Jon Peterson was one of the leaders of the modern roleplaying history movement with his dense, academic, and insightful Playing at the World (2012). The Elusive Shift (2020) was somewhat more abstract, but Peterson’s third book is back in his original wheelhouse, detailing another history. Game Wizards (2021) tells the story of the aforementioned Wizards, including Gary Gygax and Dave Arneson, and their warfare that characterized the early industry.

The Contents of the Book

Game Wizards is arranged as a chronology in four parts:

  1. From a Club to a Company
  2. Adventurers in Business
  3. The Everfull Purse
  4. Disjunction

The first part is about the development of D&D and the foundation of TSR, while the next three parts each contain three-to-four chapters, covering one year of time each: 1975-1978; 1979-1982; and 1983-1985.

Although this book is rigorously academic, like its predecessors, it also takes a bit of time to have fun. Most notably, each year ends with “Turn Results” for the year, revealing revenue, employee count, and stock valuation for TSR, plus con attendance.

What We Learn About TSR’s Yearly Growth

Just those year-end turn results on their own offer a terrific insight into the ups-and-downs of TSR in its first decade.

Peterson’s compilation of these numbers is impressive. Even absent the considerable context offered in Game Wizards, they paint a clear picture of the initial rise _and fall_ of TSR.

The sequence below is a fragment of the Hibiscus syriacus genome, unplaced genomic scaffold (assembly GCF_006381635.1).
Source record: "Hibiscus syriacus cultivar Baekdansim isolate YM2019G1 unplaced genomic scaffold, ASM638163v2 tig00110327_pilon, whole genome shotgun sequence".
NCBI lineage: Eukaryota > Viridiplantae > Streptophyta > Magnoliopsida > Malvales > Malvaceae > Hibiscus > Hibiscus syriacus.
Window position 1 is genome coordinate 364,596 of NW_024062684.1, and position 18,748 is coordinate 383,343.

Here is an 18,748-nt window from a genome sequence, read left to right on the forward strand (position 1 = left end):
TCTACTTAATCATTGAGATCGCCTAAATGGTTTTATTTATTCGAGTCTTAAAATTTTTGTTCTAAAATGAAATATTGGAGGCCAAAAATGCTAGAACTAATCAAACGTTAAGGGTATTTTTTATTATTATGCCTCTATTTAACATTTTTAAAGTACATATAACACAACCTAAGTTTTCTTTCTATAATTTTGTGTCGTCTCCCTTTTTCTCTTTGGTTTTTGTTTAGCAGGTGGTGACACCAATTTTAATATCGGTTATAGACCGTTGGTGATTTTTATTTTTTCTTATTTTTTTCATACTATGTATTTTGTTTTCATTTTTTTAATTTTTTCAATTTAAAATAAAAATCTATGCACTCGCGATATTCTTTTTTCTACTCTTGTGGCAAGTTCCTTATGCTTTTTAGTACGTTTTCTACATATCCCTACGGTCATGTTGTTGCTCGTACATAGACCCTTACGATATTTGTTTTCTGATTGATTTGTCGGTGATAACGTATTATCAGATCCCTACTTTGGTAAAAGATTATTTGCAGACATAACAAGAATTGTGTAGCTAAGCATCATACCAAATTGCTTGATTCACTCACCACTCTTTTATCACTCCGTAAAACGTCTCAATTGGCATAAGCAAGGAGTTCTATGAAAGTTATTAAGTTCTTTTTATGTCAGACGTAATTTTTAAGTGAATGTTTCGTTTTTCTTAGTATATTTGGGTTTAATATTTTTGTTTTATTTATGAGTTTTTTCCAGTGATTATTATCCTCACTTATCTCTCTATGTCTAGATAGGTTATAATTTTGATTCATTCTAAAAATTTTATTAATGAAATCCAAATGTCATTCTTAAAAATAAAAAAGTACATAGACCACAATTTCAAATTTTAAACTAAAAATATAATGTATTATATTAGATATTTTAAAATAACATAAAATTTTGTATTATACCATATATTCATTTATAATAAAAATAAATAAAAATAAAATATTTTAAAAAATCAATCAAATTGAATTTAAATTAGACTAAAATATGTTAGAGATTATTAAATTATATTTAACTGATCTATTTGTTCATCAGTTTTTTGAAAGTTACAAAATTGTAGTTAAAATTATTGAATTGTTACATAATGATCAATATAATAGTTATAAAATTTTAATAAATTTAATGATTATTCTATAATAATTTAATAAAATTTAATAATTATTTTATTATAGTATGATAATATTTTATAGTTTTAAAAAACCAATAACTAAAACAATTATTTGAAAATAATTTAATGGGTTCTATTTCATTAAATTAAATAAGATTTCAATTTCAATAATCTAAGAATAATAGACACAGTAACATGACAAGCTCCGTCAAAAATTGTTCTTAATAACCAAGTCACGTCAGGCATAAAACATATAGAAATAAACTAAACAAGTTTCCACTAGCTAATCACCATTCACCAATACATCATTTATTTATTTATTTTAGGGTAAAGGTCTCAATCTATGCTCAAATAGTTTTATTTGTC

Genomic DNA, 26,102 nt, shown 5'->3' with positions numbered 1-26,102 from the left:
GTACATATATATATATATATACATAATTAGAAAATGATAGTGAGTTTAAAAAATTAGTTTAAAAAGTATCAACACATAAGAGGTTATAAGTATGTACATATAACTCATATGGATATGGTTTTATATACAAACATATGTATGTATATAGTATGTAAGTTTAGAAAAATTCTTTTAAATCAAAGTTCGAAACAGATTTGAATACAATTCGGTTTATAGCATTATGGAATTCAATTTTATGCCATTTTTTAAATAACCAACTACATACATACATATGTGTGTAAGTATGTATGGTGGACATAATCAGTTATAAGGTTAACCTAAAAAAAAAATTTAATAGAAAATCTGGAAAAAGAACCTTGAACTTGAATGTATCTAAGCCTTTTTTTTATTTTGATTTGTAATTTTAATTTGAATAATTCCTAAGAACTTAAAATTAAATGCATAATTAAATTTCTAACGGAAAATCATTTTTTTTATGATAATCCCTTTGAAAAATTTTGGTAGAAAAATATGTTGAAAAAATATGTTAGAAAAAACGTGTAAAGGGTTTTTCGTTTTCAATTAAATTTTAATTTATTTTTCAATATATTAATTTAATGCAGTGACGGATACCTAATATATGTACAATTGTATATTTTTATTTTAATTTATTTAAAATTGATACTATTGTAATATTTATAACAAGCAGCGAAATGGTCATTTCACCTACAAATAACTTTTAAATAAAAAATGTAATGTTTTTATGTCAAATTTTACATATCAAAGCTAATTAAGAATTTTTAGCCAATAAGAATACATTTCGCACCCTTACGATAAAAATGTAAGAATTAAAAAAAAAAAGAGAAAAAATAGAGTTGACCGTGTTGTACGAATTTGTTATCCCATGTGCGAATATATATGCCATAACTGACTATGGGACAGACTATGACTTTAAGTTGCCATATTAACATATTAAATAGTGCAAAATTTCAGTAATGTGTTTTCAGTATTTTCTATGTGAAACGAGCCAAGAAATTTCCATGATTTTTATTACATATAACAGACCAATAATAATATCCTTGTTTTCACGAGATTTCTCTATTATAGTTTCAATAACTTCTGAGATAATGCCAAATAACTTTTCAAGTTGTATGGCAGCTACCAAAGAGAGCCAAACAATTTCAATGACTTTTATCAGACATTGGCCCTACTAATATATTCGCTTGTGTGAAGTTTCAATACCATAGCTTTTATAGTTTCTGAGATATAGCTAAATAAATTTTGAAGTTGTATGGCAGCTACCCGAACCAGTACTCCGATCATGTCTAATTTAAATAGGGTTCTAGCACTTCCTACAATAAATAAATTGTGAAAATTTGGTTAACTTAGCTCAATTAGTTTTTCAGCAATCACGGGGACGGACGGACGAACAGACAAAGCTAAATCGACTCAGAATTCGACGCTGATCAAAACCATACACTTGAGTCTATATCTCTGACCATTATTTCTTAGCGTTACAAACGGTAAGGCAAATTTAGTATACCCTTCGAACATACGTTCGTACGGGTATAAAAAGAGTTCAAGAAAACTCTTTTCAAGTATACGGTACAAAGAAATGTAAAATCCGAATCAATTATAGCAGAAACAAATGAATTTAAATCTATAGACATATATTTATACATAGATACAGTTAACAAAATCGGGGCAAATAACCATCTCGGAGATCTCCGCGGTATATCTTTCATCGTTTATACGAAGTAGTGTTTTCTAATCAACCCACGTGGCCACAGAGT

YearTSR GrossTSR ProfitEmployeesGenCon Att.Origins Att.

1980 is clearly the year that everything went right. After years of doubling revenues, in 1980 revenues quadrupled, and meanwhile TSR’s Gen Con surpassed the wargame-focused Origins for the first time ever. In retrospective we know it’s all about what Peterson calls the “Treasure in the Steam Tunnels”: the national uproar over the disappearance of James Dallas Egbert III put D&D into the limelight and catapulted it toward national success.

1981 is usually referenced as the roleplaying industry’s high point in the ’80s, as seen by the sales of games like D&D and Traveller alike. But the thing is, sales didn’t decrease afterward: growth did. From 1981 to 1983, Peterson’s numbers show that TSR’s staffing increased by more than three times while revenues didn’t even double. The result? Profits became losses. A crash was clearly coming.

The last interesting thing about Peterson’s numbers is how bad things were still in 1985, with losses now grown to one-sixth of revenues, even as staffing had been quartered from its height. It’s particularly interesting because it’s usually marked as the year that Gygax saved TSR with products like Oriental Adventures (1985) and Unearthed Arcana (1985); although that certainly might be part of the answer, it’s clearly not the whole story.

What We Learn about the Hagiography of Gary Gygax

One of the greatest problems with the oral tradition of TSR has long been that it was largely controlled by Gary Gygax, both in his decade at TSR and in the time after he left. That long resulted in D&D co-creator Dave Arneson’s work on the game being minimized, something that was only somewhat corrected beginning in the ’00s, when Arneson returned to the hobby and its conventions.

It’s also resulted in histories that often present Gary Gygax as the hero who was betrayed by villains such as the Blume brothers and (especially) Lorraine Williams. Peterson doesn’t obviously set out to either push back on that hagiography or to rehabilitate Williams and the Blumes, but he does definitely tell a story based on as much fact as he was able to unearth, whether it agrees with Gygax’s narrative or not.

This includes:

  • Discussions of how Gygax began to cut Arneson out of D&D’s history as early as 1977 (pp. 112-113).